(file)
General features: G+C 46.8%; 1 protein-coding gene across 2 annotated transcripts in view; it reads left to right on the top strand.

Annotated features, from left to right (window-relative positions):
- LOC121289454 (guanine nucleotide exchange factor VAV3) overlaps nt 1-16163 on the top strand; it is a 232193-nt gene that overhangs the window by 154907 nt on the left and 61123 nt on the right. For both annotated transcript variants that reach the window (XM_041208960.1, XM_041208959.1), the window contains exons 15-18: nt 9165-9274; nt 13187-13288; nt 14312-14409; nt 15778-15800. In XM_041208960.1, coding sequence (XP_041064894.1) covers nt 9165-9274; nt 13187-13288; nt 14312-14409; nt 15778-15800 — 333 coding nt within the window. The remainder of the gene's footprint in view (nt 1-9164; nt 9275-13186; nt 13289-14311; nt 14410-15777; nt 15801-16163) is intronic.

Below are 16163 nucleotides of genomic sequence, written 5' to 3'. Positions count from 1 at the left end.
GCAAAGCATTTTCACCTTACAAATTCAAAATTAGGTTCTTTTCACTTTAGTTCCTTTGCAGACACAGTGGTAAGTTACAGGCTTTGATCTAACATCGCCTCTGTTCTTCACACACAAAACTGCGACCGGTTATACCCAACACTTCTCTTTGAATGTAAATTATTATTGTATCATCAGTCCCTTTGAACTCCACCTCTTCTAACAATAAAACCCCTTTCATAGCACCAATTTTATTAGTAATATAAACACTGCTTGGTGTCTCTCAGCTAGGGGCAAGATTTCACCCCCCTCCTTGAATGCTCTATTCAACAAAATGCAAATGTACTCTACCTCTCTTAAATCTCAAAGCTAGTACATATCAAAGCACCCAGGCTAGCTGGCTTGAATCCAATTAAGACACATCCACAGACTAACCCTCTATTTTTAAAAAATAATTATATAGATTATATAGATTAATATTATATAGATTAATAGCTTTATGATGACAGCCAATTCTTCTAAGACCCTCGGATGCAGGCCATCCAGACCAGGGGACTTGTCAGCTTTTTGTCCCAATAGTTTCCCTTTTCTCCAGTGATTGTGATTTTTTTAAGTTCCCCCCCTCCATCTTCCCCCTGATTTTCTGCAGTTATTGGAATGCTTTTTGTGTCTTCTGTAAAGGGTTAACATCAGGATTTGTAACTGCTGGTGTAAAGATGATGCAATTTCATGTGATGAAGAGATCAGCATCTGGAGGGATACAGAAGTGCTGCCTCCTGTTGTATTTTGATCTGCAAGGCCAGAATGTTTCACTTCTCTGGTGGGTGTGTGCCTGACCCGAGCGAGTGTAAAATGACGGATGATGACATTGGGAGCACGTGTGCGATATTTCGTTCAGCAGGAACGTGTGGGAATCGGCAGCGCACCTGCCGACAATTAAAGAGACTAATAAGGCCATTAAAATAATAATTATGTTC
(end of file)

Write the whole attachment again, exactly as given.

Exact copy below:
General features: G+C 46.8%; 1 protein-coding gene across 2 annotated transcripts in view; it reads left to right on the top strand.

Annotated features, from left to right (window-relative positions):
- LOC121289454 (guanine nucleotide exchange factor VAV3) overlaps nt 1-16163 on the top strand; it is a 232193-nt gene that overhangs the window by 154907 nt on the left and 61123 nt on the right. For both annotated transcript variants that reach the window (XM_041208960.1, XM_041208959.1), the window contains exons 15-18: nt 9165-9274; nt 13187-13288; nt 14312-14409; nt 15778-15800. In XM_041208960.1, coding sequence (XP_041064894.1) covers nt 9165-9274; nt 13187-13288; nt 14312-14409; nt 15778-15800 — 333 coding nt within the window. The remainder of the gene's footprint in view (nt 1-9164; nt 9275-13186; nt 13289-14311; nt 14410-15777; nt 15801-16163) is intronic.

Below are 16163 nucleotides of genomic sequence, written 5' to 3'. Positions count from 1 at the left end.
GCAAAGCATTTTCACCTTACAAATTCAAAATTAGGTTCTTTTCACTTTAGTTCCTTTGCAGACACAGTGGTAAGTTACAGGCTTTGATCTAACATCGCCTCTGTTCTTCACACACAAAACTGCGACCGGTTATACCCAACACTTCTCTTTGAATGTAAATTATTATTGTATCATCAGTCCCTTTGAACTCCACCTCTTCTAACAATAAAACCCCTTTCATAGCACCAATTTTATTAGTAATATAAACACTGCTTGGTGTCTCTCAGCTAGGGGCAAGATTTCACCCCCCTCCTTGAATGCTCTATTCAACAAAATGCAAATGTACTCTACCTCTCTTAAATCTCAAAGCTAGTACATATCAAAGCACCCAGGCTAGCTGGCTTGAATCCAATTAAGACACATCCACAGACTAACCCTCTATTTTTAAAAAATAATTATATAGATTATATAGATTAATATTATATAGATTAATAGCTTTATGATGACAGCCAATTCTTCTAAGACCCTCGGATGCAGGCCATCCAGACCAGGGGACTTGTCAGCTTTTTGTCCCAATAGTTTCCCTTTTCTCCAGTGATTGTGATTTTTTTAAGTTCCCCCCCTCCATCTTCCCCCTGATTTTCTGCAGTTATTGGAATGCTTTTTGTGTCTTCTGTAAAGGGTTAACATCAGGATTTGTAACTGCTGGTGTAAAGATGATGCAATTTCATGTGATGAAGAGATCAGCATCTGGAGGGATACAGAAGTGCTGCCTCCTGTTGTATTTTGATCTGCAAGGCCAGAATGTTTCACTTCTCTGGTGGGTGTGTGCCTGACCCGAGCGAGTGTAAAATGACGGATGATGACATTGGGAGCACGTGTGCGATATTTCGTTCAGCAGGAACGTGTGGGAATCGGCAGCGCACCTGCCGACAATTAAAGAGACTAATAAGGCCATTAAAATAATAATTATGTTC